Boston Medical and Surgical Journal
Volume 92, number 21: 613-614, 1875
Miss C, forty-four years old, an unmarried seamstress, at the age of fifteen received a fall, whose force came upon the coccyx. The injury was immediately attended in the vicinity of the bone with great pain and soreness, which, however, after a few weeks measurably though not entirely subsided. Four years afterwards, while engaged in her avocation, she began to suffer from neuralgia affecting all the pelvic organs but more .especially the anus and rectum. The sitting posture greatly aggravated the pain, as did any movements calling into exercise the muscles attached to the coccyx. Defecation was attended with extreme suffering. Menstruation was regular and normal, except that it was attended with severe neuralgia, referred mainly to the rectum. The patient suffered constantly from pain and tenderness, involving all the pelvic viscera. The several physicians under whose care the patient had placed herself could afford her merely slight and temporary relief, although all the ordinary remedies for neuralgia received a thorough trial.
At the time of examination by Dr. Burnham, January 23, 1875, he found extreme tenderness over the coccyx, the two lower segments of the bone displaced and directed anteriorly at a right angle to the remaining portion, and pressing upon the rectum. He also found retroversion of the uterus. The patient was suffering constantly from severe neuralgic pain, which was greatly increased by sitting or walking. Being informed that nothing but surgical interference would probably afford her any permanent relief, she readily consented to any operation that might be deemed necessary.
January 26th. The patient having been placed on her right, side and etherized, Dr. Burnham made an incision two inches in length along the median line, and carefully dissected off' the attachments of muscles and ligaments, carrying the knife in close proximity to the bone. This dissection was rendered somewhat tedious from the anterior displacement of the terminal segments; next, the lower portion of the bone was removed with the bone-forceps; lastly, all the remaining muscular attachments as far as the cornua of the coccyx were detached with the scissors. The haemorrhage was very slight, no vessel of sufficient size to require ligation being severed. The wound was dressed with a compress wet in carbolic acid. During the forty-eight hours following the operation, the patient suffered severe pain, which after that time gradually and entirely subsided. For two weeks the discharge from the wound was very copious, but six weeks after the operation it had entirely ceased. The bowels were kept quiet during the first six days, by opiates, and after that time the patient had perfect control of the sphincter ani.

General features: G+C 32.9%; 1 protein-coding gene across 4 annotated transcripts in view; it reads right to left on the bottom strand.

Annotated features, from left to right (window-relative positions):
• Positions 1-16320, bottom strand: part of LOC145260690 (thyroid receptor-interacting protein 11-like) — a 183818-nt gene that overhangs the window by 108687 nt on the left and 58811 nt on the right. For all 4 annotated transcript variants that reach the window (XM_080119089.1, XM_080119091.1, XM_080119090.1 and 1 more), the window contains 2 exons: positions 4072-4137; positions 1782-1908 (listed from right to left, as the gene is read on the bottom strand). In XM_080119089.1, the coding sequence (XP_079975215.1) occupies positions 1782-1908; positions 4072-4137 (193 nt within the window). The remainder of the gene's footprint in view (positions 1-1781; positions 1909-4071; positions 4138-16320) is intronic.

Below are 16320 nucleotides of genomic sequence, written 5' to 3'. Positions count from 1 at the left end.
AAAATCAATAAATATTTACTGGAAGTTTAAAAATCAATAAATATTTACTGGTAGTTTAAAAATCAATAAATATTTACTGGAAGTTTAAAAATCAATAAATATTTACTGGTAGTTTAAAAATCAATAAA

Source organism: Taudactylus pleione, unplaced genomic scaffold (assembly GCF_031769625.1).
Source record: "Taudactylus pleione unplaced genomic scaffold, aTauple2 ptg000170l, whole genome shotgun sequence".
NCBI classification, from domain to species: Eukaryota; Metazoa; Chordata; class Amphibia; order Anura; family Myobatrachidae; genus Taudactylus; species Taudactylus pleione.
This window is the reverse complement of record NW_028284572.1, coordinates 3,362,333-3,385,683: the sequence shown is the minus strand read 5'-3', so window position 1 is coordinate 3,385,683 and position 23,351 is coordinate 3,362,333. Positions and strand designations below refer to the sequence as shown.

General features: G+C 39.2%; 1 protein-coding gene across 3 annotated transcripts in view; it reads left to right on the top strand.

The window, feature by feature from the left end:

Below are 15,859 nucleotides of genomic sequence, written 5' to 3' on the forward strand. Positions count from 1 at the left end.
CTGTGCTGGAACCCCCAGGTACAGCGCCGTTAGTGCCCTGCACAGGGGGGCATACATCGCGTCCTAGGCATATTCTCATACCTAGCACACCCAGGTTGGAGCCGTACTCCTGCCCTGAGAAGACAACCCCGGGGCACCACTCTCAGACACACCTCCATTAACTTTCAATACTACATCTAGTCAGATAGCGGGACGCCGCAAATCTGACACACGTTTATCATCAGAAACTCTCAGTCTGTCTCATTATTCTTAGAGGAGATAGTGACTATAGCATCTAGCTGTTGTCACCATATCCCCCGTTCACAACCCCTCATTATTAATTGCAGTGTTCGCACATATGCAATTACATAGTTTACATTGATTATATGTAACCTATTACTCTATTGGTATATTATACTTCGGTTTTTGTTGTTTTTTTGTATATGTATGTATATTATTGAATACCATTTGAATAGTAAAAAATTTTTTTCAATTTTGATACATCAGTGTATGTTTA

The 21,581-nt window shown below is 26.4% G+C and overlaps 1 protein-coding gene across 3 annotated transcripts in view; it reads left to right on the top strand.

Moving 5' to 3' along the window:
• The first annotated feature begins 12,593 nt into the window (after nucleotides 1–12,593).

The result has been an entire cure of the coccyodynia, with a most marked improvement in the general health of the patient. No cause for the retroversion was apparent, unless it were due to her general weakness and consequent laxity of the uterine ligaments; possibly, also, the displacement of the coccyx, by relaxing the levatores ani and sphincter vaginae, thus weakening the posterior uterine supports, may have contributed considerably to the production of this displacement of the uterus.
This operation, first suggested and performed by Dr. J. C. Nott, has been but rarely resorted to, though coccyodynia is by no means an in frequent affection. In all those cases, so far as I know, in which the two last segments of the bone have been removed, the cure has been complete and permanent. Removal of the whole or the larger portion of the bone seems to me preferable to subcutaneous division of the attachments, because the former procedure precludes all chance of a return of the disease and but slightly increases the gravity of the operation, while in cases of displacement it is much more easily performed than the latter.